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Faculty Fellows 2016-17

Jens-uwe Guettel

  • Associate Professor in History and Religious Studies

Socialists, suffragettes, and proponents of moral reform and gay rights transformed Germany before 1914. The rise of this radical-democratic discontent from the German Empire’s founding to the outbreak of World War I provides the basis for The Dialectics of Radical Reform in Germany, 1871-1914, my second book project. It highlights how the most important political decisions in Germany between 1871 and 1914 were reactions to the perceived threats of socialists or other proponents of radical reform. For instance, my book thus explains how Germany's policy of military brinkmanship during July 1914 was directly linked to the authorities' fears of a socialist-organized general strike for democratic reform.

Leisha Jones

  • Assistant Professor - Department of English

In “Invisibility, Visibility and the Virtual”, Leisha Jones examines the composition, function, and membership of invisibly disabled participatory online communities, including an examination of the actualized collective sick body produced and performed in the virtual realm, and the effects it may have on the embodied individual lives of its participants. Other nodes she plans to address include the role gender may play in the assessment of sick bodies by family/friends, employers, and the medical establishment vs. online assessment by peers; the visibility of bodies with hidden maladies in the real and virtual realms; the significance of medical narrative in the diagnosis and/or treatment of illness in both traditional medical and virtual crowd-sourced communities; and the development of assessment criteria for the efficacy of digital healing.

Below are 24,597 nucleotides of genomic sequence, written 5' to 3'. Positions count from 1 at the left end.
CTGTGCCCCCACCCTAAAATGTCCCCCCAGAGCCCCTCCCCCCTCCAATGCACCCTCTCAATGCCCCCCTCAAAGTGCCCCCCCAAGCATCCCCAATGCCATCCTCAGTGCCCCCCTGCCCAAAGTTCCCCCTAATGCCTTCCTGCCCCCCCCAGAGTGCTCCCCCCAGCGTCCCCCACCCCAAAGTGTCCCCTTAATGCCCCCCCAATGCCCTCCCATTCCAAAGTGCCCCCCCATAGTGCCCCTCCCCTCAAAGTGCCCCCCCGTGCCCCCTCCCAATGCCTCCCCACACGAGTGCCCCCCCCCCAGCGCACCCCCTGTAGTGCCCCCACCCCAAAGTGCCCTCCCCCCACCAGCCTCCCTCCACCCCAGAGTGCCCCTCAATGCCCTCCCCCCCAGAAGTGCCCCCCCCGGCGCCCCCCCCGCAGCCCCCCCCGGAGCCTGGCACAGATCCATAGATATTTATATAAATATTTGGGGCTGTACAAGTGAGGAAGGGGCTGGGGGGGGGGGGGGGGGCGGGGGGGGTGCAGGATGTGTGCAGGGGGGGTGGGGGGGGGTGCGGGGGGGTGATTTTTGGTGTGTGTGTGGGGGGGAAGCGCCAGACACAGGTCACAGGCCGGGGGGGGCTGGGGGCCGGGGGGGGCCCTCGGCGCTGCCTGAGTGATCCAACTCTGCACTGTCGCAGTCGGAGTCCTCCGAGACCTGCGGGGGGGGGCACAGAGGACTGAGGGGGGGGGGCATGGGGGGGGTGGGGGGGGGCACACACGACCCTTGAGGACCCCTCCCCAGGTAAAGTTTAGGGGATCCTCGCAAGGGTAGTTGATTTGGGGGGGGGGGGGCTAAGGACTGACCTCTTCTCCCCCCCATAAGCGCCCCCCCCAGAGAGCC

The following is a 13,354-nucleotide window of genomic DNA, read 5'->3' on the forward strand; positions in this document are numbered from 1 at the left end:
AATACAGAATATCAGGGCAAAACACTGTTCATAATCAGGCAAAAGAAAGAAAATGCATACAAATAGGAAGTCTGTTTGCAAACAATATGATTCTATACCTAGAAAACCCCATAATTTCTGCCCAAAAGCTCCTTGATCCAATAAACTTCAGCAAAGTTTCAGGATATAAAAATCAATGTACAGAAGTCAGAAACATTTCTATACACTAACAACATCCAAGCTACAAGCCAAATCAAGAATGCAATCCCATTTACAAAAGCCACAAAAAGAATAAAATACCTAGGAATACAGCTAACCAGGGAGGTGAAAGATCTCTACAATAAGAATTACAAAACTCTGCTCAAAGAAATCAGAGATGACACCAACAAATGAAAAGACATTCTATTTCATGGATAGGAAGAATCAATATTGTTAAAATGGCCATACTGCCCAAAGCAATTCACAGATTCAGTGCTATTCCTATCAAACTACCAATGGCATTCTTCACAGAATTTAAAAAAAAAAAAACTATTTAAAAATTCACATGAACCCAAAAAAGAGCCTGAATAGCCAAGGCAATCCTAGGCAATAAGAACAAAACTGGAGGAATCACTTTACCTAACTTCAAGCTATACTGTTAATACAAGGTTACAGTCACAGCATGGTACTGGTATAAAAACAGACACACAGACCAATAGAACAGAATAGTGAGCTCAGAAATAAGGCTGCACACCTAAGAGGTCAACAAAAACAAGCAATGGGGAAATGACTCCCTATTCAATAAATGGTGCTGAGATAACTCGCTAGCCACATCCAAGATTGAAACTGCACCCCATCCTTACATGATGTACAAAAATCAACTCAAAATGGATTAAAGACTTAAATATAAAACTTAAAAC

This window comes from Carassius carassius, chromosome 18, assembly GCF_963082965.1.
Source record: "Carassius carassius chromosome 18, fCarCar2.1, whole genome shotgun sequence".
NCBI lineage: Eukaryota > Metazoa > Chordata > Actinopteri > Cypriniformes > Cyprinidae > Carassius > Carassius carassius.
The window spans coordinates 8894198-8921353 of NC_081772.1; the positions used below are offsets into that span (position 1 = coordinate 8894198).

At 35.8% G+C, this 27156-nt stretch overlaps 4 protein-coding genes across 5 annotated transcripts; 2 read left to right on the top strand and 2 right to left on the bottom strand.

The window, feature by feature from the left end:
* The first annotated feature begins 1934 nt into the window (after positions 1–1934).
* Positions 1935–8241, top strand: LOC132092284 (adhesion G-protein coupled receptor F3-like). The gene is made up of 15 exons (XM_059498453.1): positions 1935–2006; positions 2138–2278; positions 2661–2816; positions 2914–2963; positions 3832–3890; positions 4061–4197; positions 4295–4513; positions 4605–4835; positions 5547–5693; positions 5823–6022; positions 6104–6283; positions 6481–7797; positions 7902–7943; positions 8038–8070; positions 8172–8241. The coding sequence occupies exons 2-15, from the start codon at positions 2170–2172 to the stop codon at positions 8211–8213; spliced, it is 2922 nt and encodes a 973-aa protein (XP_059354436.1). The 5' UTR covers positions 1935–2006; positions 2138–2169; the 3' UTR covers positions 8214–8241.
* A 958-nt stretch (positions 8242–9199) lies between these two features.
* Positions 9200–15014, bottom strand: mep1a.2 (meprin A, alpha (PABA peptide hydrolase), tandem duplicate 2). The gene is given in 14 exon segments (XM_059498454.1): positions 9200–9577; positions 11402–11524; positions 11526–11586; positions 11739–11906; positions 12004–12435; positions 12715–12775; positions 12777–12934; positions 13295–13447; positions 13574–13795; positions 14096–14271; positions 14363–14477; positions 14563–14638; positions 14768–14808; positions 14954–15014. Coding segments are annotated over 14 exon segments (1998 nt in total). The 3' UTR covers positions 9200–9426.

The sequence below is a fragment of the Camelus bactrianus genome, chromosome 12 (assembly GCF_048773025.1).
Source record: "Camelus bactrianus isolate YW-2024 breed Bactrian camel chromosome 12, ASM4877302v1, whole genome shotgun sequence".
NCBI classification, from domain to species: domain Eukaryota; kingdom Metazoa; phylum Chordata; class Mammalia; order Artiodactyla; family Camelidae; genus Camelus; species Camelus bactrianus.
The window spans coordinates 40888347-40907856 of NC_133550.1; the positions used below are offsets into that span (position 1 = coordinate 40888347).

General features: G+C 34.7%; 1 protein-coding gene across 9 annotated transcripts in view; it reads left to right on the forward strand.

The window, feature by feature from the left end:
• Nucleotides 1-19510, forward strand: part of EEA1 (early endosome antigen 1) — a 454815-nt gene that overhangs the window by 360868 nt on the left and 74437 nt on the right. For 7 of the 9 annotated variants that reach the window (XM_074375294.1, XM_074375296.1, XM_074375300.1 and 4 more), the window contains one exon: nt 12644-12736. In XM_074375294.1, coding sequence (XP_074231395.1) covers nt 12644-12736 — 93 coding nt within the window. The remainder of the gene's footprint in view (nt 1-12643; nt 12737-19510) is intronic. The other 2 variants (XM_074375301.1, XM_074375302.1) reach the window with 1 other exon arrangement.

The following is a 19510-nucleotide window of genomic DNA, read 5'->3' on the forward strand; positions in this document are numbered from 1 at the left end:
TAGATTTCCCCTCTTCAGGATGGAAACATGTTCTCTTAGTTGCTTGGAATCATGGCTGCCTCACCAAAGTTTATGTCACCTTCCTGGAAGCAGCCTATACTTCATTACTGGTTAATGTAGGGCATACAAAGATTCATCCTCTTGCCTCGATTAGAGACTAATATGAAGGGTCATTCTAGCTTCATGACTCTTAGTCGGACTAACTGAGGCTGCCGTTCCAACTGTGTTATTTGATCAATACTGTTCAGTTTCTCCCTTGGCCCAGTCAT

Leisha Jone's article "'Being Alone With Yourself is Increasingly Unpopular': The Electronic Poetry of Jenny Holzer," will be coming out Fall 2018.

Michele Kennerly

  • Assistant Professor - Department of Communication Arts & Sciences

Title: Editorial Bodies: Perfection and Rejection in Ancient Rome

One might ascribe remarks about textual care in written verse and prose from the first centuries BCE and CE to authorial anxiety about a censorious political ethos under empire. In such conditions, polish has been read as a marker of the loss of public function and as an index of a hypersophistication devoid of utility. I contend, instead, that explicit attention to editing is more fruitfully considered a reaction to the pressures of participating in a textual culture whose participants perceived plentitude, strove toward formal perfection, and obsessed about preservation. My focus on ancient Roman textual culture promises to give greater historical texture and different theoretical inflection to assertions about our own age of information. In particular, Richard Lanham’s theory of the attention economy characteristic of high-information environments recasts rhetoric as an art of attention—but of getting it, not necessarily of holding it. For the ancient writers upon whom I focus, editing is a technique of immediacy and of longevity. By pumicing, filing, and shaving their texts, they hope to sustain attention “plus uno saeclo [beyond one generation],” as Catullus puts it.

Eduardo Navas, Ph.D.

  • Assistant Professor - School of Visual Arts, College of Arts and Architecture.

For my CHI Fellowship I will work on a data visualization application that presents multiple types of datasets. The goal is to access data more intuitively with a visual sensibility that lends itself to the qualitative process of research in the humanities, yet deploys the quantitative logic of digital language. To make this possible, I plan to develop a user-friendly interface that will include multiple visualization formats. My interest in this project has precedents in my research on data analysis for image, sound and text in direct relation to remix culture and remix studies.

Bradford Vivian

  • Associate Professor of Communication Arts and Sciences

My fellowship is devoted to completing my current book project, Commonplace Witnessing: Rhetorical Invention, Historical Remembrance, and Modern Public Culture, which examines how idioms of witnessing have infused the discourse of citizens, politicians, and civic institutions in recent decades. The popular appeal of such idioms allows liberal-democratic subjects to think and speak as witnesses obligated to preserve memories of past injustice or tragedy. Witnessing in modern western society represents a widely utilized source of information in the intersecting forms of historical wisdom, legal evidence, and moral persuasion. Commonplace Witnessing examines how prevalent idioms of witnessing influence the production of social meaning and value regarding the ostensible lessons of infamous historical injustices and tragedies.